Oral dysbacteriosis in type 2 diabetes and its role in the progression to cardiovascular disease.
Background: Salivary changes and proliferation of specific bacterial communities are known to result in oral disease which may adversely impact on systemic conditions like diabetes and cardiovascular diseases.
Objectives: This study reports on the changes in oral ecology of healthy and diseased adults and the possible role in disease causation.
Methods: The study comprised 150 participants divided into control (healthy), diabetic and cardiac groups. After dental examination for (Decayed Missing Filled Teeth (DMFT) and Oral Rating Index (ORI), stimulated saliva was sampled to determine flow rate and buffering capacity. Salivary microbial load of Streptococcus mutans and Lactobacilli were subsequently quantified.
Results: DMFT, ORI, buffering capacity and flow rate were inferior for both diabetic and cardiac patients, who had higher bacterial counts (p<0.05). Long standing diabetics harboured a higher load of treptococcus mutans. The microbial load of Streptococcus mutans in cardiac patients was double that of diabetics.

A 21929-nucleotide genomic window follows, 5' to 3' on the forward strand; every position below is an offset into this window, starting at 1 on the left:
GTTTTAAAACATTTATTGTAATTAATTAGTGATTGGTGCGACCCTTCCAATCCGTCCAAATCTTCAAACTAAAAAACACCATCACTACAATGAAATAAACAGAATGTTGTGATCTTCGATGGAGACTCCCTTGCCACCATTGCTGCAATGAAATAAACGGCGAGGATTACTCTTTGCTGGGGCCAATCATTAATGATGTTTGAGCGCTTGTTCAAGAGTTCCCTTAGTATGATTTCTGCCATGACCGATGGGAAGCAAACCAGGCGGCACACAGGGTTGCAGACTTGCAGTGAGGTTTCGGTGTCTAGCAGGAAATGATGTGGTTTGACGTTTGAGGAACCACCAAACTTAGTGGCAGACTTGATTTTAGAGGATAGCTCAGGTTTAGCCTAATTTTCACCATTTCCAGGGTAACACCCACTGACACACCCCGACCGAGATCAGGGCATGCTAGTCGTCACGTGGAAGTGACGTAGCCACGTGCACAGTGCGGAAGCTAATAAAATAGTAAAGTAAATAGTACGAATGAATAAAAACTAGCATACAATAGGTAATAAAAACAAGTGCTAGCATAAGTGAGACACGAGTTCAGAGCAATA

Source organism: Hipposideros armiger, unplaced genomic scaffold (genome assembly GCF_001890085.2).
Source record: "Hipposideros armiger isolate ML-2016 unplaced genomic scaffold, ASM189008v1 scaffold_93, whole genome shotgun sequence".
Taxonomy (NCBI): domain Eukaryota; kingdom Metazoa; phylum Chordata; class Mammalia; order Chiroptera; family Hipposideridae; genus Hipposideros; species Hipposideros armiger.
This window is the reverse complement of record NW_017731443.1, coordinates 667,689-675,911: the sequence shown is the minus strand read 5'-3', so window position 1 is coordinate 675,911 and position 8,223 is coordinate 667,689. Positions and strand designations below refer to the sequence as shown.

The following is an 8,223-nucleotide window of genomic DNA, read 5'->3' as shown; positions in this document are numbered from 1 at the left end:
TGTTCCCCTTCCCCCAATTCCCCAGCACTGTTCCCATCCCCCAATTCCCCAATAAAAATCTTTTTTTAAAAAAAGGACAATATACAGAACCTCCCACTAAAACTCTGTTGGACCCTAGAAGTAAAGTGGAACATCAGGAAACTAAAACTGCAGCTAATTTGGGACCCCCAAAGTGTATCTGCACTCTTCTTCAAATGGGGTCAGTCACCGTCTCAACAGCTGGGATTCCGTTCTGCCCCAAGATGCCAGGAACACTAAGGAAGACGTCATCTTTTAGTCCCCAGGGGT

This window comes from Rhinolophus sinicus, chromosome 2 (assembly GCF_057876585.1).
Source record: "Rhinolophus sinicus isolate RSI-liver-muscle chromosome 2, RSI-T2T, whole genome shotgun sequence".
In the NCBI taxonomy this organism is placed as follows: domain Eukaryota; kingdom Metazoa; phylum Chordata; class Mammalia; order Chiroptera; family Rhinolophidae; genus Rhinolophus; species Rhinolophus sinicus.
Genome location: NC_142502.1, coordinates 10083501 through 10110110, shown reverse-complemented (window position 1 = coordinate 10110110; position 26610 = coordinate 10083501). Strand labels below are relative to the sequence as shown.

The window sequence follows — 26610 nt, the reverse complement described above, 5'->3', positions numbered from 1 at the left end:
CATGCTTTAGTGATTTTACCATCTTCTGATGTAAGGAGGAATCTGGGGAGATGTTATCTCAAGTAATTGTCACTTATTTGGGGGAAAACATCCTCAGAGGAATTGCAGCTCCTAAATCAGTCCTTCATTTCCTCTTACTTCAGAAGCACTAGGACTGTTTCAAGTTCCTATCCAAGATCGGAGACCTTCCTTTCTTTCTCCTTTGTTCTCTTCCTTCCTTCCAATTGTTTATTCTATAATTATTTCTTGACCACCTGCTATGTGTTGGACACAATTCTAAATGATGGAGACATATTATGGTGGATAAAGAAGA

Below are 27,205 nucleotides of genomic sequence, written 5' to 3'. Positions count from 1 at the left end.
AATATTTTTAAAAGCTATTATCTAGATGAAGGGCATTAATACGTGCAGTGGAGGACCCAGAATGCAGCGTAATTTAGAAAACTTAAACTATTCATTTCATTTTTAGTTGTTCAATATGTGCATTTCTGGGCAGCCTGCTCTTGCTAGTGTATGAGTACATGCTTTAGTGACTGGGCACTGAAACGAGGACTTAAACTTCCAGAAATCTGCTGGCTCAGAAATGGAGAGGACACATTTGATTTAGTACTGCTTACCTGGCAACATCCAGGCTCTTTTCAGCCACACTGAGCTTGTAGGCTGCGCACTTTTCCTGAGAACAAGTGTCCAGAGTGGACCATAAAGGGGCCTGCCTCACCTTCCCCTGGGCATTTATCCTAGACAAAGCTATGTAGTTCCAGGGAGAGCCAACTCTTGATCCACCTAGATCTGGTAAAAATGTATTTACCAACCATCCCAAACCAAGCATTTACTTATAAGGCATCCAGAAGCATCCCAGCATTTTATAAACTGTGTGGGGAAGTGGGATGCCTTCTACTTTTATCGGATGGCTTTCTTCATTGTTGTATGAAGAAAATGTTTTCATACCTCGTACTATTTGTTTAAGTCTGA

Conclusion: Disruption in the salivary environment and changes in microbial ecology with increased load of cariogenic bacteria were found in diabetic and cardiac patients. This study brings forward new evidence of a markedly higher load of Streptococcus mutans in cardiac patients which may underlie the progression of diabetes to cardiovascular disease in this population.
Keywords: Oral ecology, saliva, bacteria, dental caries, diabetes.